All visitors to Amarante will most certainly be impressed by two imposing natural features: the great Serra do Marão rising above the city in a series of majestic landscapes and the river Tâmega, the longest tributary of the river Douro, whose journey begins in Galicia and which flows through the heart of Amarante, giving added colour to the picturesque houses standing on its banks.
Some historians have attributed the foundation of this transitional city linking the provinces of Minho and Trás-os-Montes to a Roman centurion by the name of Amarantus. In the thirteenth century, St Gonçalo, a Benedictine monk and popular saint, arrived in this area, where he eventually settled after completing a pilgrimage to Italy and Jerusalem, later becoming the city´s patron saint. He is accredited with the building of a sturdy bridge over the Tâmega on the same site as the current one.
The bridge at Amarante perpetuates the memory of the local population´s heroic resistance against Napoleon's troops, who invaded Portugal in the early nineteenth century. In view of its position as a major gateway to the region of Trás-os-Montes, the city was besieged by Marshal Soult, although he met with stiff opposition from the local inhabitants, who bravely withstood his fierce attacks for a fortnight, until finally surrendering when the French bombarded them with barrels of gunpowder.
Amarante's sweets and cakes are extremely famous and easy to find in many of the region's cake-shops and cafés. Remember some of the names and make sure to taste them for yourself: papos de anjo, brisas do Tâmega, toucinho do céu, bolos de São Gonçalo, galhofas.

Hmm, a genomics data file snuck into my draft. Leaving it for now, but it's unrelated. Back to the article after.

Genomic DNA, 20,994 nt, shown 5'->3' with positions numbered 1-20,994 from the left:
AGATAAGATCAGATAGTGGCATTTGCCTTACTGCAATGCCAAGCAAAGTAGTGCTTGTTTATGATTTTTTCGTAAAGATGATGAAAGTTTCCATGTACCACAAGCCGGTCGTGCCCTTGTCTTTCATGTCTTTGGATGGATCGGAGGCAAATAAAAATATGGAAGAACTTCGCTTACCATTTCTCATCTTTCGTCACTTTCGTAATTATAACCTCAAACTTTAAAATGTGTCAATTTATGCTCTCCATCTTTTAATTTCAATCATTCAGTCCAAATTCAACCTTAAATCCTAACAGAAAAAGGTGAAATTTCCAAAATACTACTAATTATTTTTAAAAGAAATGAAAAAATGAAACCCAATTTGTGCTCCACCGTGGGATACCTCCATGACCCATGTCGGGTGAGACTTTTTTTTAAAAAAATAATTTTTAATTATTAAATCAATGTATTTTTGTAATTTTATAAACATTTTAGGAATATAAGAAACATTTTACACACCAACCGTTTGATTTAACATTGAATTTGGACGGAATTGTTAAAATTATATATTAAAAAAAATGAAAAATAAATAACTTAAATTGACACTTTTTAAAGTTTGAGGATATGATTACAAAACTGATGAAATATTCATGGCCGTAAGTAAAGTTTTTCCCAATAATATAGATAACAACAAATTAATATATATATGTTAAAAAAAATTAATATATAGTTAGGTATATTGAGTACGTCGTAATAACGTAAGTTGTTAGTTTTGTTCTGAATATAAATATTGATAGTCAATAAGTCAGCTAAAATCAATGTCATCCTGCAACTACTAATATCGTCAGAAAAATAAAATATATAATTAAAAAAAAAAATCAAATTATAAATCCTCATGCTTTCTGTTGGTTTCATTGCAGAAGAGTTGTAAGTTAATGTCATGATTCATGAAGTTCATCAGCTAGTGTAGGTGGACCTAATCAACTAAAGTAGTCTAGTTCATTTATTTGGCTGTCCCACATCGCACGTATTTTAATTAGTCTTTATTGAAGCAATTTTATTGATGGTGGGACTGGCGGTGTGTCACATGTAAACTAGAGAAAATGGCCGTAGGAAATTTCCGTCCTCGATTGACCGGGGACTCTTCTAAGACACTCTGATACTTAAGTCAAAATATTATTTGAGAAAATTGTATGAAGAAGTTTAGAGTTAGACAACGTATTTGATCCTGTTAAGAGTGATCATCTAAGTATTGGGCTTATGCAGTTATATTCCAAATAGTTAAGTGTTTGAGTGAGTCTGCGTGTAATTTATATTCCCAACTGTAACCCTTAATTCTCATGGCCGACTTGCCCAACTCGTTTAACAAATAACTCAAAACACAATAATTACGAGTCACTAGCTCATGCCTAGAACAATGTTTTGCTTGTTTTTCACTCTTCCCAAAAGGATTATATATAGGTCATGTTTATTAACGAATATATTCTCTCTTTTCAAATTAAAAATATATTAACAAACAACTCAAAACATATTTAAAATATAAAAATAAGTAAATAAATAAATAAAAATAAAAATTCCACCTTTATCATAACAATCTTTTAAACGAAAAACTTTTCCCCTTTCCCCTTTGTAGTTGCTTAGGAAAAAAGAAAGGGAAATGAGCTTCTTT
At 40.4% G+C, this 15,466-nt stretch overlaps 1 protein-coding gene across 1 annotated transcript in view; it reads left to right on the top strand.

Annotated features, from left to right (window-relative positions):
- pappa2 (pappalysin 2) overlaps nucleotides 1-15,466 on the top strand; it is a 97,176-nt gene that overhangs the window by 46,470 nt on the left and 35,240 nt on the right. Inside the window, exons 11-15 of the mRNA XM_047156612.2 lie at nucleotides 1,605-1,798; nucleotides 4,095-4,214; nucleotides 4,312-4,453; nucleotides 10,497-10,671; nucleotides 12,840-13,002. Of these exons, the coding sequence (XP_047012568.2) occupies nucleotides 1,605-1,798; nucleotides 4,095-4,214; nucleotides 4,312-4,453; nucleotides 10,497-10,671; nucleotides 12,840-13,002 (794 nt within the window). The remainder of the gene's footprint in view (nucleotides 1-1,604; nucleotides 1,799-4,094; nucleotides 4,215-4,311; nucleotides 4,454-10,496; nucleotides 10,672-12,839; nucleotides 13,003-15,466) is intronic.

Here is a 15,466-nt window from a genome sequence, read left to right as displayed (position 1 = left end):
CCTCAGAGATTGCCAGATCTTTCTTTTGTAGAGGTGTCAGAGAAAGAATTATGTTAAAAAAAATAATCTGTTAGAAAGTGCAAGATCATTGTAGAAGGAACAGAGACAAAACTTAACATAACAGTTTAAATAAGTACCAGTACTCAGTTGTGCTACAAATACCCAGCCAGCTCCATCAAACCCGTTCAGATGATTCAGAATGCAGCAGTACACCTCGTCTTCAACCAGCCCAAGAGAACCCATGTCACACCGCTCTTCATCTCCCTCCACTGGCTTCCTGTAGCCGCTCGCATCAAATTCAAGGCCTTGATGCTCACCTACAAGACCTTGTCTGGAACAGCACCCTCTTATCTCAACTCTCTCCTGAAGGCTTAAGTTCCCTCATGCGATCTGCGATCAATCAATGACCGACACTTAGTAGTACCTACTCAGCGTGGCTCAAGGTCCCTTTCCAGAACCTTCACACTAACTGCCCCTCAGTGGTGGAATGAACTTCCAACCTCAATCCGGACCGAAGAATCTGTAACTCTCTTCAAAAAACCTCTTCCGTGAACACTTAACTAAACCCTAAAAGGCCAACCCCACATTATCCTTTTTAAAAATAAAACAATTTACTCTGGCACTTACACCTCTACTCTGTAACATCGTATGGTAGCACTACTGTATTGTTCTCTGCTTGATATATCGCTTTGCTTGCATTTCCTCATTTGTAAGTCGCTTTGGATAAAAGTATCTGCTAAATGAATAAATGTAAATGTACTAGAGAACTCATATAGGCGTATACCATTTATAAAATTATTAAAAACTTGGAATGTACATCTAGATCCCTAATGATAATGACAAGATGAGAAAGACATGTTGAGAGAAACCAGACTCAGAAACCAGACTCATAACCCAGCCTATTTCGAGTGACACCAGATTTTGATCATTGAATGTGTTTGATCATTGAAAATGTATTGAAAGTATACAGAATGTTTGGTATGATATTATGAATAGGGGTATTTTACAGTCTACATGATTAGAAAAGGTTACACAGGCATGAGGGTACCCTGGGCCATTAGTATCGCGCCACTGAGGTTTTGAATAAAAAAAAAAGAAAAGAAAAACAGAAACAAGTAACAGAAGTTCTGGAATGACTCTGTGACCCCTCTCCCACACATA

At the first Saturday of June takes place the Feast in honour of the Saint Gonçalo, much sought after by old spinsters in search of a husband.
No visitor to the region can afford to miss visiting the Serra do Marão in order to admire its breathtaking landscape. Roughly 20 kilometres away along the A4, travellers will find restful accommodation at the Pousada de S. Gonçalo, which has one of the most beautiful views in the whole of Portugal. Close by is the delightful valley of Ansiães, where you can visit the trout farms on the right bank of the river Ovelha, providing you with an excellent pretext for enjoying a walk through the dense woods that surround them.
The village of Travanca da Serra, which is reached by the road leading to Peso da Régua, is an extremely picturesque spot, offering a magnificent panoramic view of the whole region. On fine days, you can see the mountains of Marão, Gerês and Cabreira. In the village itself, your attention is drawn to the Casa da Levada, belonging to the family of Teixeira de Pascoais and currently used for manor-house tourism. In the courtyard, notice the two enormous granite espigueiros (granaries used for drying and storing corn). At Chão de Parada, one can see a well-preserved dolmen.